Although Nigeria Labour Congress, NLC, foot-dragged as the protest was long overdue, the protesters hit the roads nationwide carrying placards with inscriptions such as “End ASUU strike permanently and bring our children back to school”, “Stop making universities constituency projects”, among others.

“All we are saying…. end ASUU strike”, kicked off the protest in Ibadan. Old men and women, strong and frail, young adult and adolescents who felt the need to express their feelings about Nigeria joined the protest. As we moved through NLC secretariat to Agodi-gate junction, they sang: “E ma bailu je mowaloori, e balu je mowalori, kosomo yin Kankan ninaijiria, e ma balu je mow a loori”.

This is a pointed attack on the destructive act of the parasitic ruling class whom the protesters asked not to destroy the common patrimony because their children are abroad studying and enjoying Nigeria’s money. This is a clear warning to Nigerians not to invest their votes on those who do not consume what they serve to Nigerians.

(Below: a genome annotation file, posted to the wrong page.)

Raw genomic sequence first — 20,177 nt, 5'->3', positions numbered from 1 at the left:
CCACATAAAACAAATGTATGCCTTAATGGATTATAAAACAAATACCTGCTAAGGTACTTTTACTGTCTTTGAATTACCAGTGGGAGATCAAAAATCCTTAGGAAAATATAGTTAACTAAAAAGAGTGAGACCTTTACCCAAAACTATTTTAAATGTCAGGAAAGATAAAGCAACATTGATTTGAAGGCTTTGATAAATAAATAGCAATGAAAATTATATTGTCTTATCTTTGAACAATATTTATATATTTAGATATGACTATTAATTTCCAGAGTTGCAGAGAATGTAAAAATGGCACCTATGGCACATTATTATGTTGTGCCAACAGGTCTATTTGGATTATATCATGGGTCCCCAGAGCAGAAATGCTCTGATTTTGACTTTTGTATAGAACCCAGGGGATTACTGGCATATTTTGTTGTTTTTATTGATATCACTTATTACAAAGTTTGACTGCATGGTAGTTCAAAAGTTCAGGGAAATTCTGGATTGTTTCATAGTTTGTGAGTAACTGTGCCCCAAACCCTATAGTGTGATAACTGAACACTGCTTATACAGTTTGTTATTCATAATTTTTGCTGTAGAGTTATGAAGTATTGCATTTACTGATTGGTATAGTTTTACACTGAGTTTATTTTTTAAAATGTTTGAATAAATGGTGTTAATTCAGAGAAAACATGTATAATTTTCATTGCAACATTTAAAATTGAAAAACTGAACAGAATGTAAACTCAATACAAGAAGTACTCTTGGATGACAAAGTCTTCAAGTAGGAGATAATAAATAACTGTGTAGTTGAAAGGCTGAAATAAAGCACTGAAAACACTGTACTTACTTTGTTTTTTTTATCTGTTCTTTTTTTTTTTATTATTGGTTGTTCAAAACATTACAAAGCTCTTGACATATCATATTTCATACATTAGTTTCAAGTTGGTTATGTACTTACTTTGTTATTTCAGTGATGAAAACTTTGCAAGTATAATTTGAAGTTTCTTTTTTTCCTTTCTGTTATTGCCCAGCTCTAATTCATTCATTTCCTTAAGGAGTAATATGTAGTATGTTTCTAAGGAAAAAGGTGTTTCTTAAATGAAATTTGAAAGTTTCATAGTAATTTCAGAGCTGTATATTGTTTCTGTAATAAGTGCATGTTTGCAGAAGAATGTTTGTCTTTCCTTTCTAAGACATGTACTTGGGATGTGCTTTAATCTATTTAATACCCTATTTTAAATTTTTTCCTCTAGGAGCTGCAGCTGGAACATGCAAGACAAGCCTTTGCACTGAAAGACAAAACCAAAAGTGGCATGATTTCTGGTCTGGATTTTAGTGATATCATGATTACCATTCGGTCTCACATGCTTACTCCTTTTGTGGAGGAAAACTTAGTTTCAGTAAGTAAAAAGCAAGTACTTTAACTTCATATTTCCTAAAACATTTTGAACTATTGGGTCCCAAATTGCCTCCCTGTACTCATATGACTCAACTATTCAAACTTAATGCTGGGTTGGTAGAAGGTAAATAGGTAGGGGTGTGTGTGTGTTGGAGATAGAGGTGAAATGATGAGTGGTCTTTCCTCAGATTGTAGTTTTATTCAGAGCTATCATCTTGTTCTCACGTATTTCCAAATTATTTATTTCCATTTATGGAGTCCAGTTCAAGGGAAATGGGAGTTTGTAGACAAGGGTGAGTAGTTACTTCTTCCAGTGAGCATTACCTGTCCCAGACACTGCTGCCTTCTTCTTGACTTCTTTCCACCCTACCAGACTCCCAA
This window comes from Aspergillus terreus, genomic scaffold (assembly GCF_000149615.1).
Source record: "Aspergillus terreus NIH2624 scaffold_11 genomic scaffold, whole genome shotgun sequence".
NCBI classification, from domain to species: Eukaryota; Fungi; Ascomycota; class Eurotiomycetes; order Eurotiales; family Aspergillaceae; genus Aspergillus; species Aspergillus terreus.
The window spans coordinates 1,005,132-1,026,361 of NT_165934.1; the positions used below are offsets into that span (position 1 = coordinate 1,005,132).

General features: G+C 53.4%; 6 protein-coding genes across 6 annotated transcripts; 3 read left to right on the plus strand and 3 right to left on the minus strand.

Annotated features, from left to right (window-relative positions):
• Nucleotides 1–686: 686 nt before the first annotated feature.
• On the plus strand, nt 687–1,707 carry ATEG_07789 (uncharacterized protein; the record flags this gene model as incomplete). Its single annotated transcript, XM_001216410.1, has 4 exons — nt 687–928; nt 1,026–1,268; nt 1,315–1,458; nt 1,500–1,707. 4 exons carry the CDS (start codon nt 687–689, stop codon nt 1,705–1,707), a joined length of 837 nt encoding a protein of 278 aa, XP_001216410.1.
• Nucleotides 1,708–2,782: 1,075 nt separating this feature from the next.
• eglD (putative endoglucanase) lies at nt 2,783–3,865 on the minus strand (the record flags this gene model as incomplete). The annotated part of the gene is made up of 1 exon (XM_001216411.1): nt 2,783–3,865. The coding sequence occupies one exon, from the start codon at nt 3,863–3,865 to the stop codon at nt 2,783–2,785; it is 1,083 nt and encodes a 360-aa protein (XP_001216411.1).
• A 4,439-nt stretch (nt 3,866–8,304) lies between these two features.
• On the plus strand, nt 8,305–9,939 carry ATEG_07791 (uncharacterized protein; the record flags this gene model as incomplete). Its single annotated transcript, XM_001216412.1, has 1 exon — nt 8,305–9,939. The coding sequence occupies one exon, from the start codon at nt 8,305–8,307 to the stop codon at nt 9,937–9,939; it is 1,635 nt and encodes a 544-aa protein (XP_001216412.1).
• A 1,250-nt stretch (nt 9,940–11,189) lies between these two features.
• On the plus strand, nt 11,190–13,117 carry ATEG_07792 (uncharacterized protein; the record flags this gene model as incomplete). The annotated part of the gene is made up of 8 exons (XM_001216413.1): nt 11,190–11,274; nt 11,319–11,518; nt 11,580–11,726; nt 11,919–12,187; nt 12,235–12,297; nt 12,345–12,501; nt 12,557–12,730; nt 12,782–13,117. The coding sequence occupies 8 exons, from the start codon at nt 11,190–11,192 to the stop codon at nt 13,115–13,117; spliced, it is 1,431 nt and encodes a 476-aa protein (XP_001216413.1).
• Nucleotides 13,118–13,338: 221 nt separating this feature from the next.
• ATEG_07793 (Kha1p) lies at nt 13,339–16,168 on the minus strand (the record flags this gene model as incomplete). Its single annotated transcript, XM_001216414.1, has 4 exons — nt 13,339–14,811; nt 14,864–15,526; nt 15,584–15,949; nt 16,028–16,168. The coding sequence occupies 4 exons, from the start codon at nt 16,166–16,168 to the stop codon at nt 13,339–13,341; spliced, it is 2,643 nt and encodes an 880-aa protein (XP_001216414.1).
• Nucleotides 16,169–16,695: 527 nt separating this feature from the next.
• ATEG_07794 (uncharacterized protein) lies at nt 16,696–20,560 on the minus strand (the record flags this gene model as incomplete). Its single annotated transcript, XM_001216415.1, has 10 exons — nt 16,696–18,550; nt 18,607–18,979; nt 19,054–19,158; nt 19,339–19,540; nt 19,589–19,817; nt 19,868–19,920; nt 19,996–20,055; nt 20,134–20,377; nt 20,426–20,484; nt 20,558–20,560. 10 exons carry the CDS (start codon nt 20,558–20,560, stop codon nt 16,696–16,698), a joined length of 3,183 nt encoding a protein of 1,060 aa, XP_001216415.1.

As the strike continues, some governors went abroad to attend the graduation of their children yet they failed to provide similar world class institutions for children of the masses at home. This, to the protesters, is a strategic way to destroy Nigeria for the masses since they have Plan B clearly mapped out for their families.

How can Nigerians have been deceived to vote for someone whose children studied abroad but was said to be poor? Will someone getting treated abroad and not at home be committed to provide quality health facilities for Nigerians?  The rest is history and one hopes Nigerians have suffered enough to make the right choices in 2023.